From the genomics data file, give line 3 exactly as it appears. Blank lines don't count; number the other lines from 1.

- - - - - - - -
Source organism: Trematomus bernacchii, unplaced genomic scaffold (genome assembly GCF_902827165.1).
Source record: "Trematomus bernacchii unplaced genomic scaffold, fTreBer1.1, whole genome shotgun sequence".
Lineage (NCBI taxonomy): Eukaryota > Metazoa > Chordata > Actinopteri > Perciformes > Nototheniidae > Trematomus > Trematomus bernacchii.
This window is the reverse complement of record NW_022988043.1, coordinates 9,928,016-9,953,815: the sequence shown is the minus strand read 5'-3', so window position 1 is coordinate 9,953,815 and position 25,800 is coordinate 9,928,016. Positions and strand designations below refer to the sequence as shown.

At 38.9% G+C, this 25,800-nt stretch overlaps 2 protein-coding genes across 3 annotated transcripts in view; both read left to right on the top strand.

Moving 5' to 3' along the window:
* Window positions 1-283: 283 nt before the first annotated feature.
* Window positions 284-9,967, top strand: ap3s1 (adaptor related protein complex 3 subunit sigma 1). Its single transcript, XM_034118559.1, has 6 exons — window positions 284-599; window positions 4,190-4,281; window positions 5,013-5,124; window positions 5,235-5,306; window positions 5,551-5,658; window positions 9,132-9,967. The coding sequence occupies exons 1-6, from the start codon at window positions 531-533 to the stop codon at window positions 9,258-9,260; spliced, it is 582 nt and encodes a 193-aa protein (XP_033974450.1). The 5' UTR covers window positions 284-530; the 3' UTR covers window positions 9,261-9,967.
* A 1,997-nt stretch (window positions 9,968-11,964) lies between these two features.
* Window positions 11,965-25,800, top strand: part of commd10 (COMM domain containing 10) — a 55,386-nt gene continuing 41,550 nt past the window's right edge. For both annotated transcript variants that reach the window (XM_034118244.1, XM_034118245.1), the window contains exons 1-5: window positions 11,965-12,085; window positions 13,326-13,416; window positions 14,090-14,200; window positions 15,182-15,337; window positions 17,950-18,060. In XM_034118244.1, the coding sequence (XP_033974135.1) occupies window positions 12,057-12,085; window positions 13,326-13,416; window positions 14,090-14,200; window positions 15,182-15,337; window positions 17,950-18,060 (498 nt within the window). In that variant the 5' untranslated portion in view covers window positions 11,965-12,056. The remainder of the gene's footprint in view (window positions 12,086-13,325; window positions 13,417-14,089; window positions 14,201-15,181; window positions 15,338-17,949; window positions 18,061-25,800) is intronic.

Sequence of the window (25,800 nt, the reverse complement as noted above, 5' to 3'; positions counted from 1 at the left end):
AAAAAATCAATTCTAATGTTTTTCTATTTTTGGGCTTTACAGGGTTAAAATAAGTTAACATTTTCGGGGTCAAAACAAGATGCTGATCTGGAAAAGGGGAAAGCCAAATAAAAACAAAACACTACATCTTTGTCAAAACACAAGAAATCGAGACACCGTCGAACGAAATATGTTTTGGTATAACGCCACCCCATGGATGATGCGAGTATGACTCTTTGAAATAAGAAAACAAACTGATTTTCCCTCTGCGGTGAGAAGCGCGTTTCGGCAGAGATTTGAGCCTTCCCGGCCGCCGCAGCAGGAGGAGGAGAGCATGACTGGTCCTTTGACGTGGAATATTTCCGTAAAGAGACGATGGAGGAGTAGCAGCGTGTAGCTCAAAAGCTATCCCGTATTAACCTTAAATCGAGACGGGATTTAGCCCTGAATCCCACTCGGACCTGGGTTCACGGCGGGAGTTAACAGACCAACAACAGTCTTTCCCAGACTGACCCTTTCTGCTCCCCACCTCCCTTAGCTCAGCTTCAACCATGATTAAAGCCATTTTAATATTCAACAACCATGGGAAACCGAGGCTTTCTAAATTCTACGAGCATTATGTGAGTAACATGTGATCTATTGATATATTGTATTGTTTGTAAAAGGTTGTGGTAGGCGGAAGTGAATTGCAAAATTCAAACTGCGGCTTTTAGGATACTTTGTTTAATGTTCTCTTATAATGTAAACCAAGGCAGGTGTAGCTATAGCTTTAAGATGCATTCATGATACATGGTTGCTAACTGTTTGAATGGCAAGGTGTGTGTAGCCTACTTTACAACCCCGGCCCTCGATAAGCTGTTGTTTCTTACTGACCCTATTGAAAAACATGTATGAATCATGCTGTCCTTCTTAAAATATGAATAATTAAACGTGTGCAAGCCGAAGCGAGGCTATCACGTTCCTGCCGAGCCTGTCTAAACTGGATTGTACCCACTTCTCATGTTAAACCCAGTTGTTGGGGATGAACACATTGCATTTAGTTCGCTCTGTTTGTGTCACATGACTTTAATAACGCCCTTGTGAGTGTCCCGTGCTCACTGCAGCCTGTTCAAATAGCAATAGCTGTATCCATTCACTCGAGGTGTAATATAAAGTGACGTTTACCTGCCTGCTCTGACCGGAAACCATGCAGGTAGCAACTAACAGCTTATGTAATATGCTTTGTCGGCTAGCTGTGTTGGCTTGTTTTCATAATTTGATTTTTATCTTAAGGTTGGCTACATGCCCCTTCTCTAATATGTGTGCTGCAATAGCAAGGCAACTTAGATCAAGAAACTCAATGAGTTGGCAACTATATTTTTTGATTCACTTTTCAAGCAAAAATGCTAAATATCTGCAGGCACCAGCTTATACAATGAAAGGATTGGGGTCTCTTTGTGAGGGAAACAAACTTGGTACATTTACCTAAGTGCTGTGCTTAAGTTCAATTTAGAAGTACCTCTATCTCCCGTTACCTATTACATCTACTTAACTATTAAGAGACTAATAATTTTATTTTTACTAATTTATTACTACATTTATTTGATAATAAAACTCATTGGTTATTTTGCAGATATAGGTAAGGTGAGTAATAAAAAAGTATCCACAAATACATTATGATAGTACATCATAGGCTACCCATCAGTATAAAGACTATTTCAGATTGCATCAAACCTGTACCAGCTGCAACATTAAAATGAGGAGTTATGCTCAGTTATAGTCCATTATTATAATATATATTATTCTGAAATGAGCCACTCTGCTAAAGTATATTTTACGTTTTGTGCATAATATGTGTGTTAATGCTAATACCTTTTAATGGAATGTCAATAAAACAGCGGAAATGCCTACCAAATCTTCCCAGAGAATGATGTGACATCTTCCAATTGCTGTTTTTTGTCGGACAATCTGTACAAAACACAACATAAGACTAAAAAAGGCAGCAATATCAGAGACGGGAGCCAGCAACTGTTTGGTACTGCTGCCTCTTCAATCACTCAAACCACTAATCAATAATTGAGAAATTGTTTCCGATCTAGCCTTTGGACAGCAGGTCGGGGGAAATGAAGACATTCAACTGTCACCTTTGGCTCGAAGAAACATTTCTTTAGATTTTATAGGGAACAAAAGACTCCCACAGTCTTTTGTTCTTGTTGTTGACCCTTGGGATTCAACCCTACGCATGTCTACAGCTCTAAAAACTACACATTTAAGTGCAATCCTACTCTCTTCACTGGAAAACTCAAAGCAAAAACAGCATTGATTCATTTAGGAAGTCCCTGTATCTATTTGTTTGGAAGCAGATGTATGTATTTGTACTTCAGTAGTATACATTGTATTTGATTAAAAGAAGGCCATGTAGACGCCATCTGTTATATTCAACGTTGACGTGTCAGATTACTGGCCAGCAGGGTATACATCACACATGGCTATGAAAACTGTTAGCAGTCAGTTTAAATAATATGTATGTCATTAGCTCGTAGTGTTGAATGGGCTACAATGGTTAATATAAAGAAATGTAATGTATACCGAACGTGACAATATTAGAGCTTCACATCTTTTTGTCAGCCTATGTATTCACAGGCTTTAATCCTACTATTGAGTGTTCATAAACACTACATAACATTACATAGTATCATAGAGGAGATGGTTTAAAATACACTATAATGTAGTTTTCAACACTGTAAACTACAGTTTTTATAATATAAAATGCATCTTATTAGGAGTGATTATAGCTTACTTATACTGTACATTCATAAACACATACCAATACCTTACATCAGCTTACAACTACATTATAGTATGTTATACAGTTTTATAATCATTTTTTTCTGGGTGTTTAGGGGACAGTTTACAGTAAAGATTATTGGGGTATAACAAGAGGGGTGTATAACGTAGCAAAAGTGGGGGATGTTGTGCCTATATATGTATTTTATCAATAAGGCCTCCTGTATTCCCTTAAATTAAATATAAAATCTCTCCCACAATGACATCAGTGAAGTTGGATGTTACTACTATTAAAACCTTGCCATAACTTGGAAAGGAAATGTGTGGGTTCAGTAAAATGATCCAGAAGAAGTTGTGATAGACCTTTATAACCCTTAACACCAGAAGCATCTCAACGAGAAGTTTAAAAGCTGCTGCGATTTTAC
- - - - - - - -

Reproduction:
Lineage (NCBI taxonomy): Eukaryota > Metazoa > Chordata > Actinopteri > Perciformes > Nototheniidae > Trematomus > Trematomus bernacchii.